Literature is full of gardens. At the gates of Daphne du Maurier’s Rebecca, the narrator, in her dream, sees unruly, angst-ridden plants and shrubs growing out of control over the long winding drive to Manderley. The love between Jane Eyre and Edward Rochester blossoms in the gardens of Charlotte Brontë’s novel. Sarah Waters uses the garden as a backdrop to the trickery in Fingersmith.
The use of flora in literature is as well-worn as the path Mary Lennox treads at Misselthwaite Manor in The Secret Garden. Novelists relish horticulture as symbolism, as plot progression, as a way of capturing the internalised thoughts of their characters. One has only to thumb through an anthology of Romantic poetry to find William Blake, for example, beautifully expounding the virtues of nature in verse.
Today, we are just as likely to find gardens inspired by literature as literature inspired by gardens. At last year’s RHS Chelsea Flower Show, gardener Fiona Cadwallader based her beautiful show garden, The Poetry Lover’s Garden, on Samuel Taylor Coleridge’s poem, This Lime Tree Bower My Prison. Lime trees and an ivy-clad dry stone wall reflected the garden’s poetic source and created a romantic space, tucked away in a secluded woodland area with other artisan gardens, behind Chelsea’s main thoroughfare. It was my favourite of the gardens on show.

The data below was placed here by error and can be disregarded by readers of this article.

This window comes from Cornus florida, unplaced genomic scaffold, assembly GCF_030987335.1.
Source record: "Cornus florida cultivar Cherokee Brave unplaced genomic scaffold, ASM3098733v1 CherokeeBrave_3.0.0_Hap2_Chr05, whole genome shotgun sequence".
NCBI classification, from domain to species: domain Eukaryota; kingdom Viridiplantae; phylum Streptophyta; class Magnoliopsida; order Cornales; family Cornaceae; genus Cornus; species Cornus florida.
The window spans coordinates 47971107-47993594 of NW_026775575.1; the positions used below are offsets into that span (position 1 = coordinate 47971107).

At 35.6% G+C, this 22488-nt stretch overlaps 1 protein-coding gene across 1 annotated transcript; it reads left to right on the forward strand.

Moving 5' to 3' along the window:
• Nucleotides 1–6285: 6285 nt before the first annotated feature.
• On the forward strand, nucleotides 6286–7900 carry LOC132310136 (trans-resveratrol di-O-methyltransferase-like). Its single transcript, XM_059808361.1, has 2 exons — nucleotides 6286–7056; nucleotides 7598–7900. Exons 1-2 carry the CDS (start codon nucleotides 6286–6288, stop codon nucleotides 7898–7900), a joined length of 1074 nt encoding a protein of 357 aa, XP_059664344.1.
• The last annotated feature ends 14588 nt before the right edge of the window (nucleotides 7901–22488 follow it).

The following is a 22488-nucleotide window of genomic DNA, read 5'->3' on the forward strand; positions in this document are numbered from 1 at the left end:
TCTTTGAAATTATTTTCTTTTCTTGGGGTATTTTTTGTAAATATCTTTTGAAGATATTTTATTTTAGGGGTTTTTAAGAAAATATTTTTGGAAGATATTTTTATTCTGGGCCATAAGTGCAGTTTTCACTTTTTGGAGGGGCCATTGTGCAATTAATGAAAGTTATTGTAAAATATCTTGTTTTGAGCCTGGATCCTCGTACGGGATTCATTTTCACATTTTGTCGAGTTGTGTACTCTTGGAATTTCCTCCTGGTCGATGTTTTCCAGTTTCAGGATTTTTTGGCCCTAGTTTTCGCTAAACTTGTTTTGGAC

In 2015, garden designer Lorely Forrester received a gold medal at Ireland’s garden festival Bloom for her garden inspired by WB Yeats’s poem The Lake Isle of Innisfree. Last year at Winterbourne, the Arts and Crafts house in Birmingham, a new garden was opened containing plants mentioned in Ovid’s Metamorphoses.
There is seemingly a strong correlation between owning a beautiful garden and becoming a successful writer. It was in her enchanting garden at Old Thatch, her house in Beaconsfield, that Enid Blyton began her Br’er Rabbit books. Agatha Christie sought inspiration from the 30-acre garden at Greenway, her holiday home in Devon, when writing Dead Man’s Folly. Gipsy House in Great Missenden was Roald Dahl’s home for 36 years. Dahl based the character of his Big Friendly Giant on the warm-hearted builder he commissioned to construct his garden path and writing shed. The painted gipsy caravan in his garden ignited images for Danny Champion of the World.
Many a writer has been a keen gardener. Who wouldn’t want to look out onto a garden plucked straight from one of Vita Sackville-West’s novels? Sackville-West famously designed her romantic gardens at Sissinghurst with her husband Harold Nicolson. One can look to Rudyard Kipling’s garden at Bateman’s for reassurance that one writes what one practices. ‘Gardens are not made by singing “Oh, how beautiful,” and sitting in the shade’ – surely a line written from experience. Kipling’s lawns, rose garden and sheltered Mulberry Garden are still to be admired today. These gardens influenced his writing, too: Rewards and Fairies was set at Bateman’s.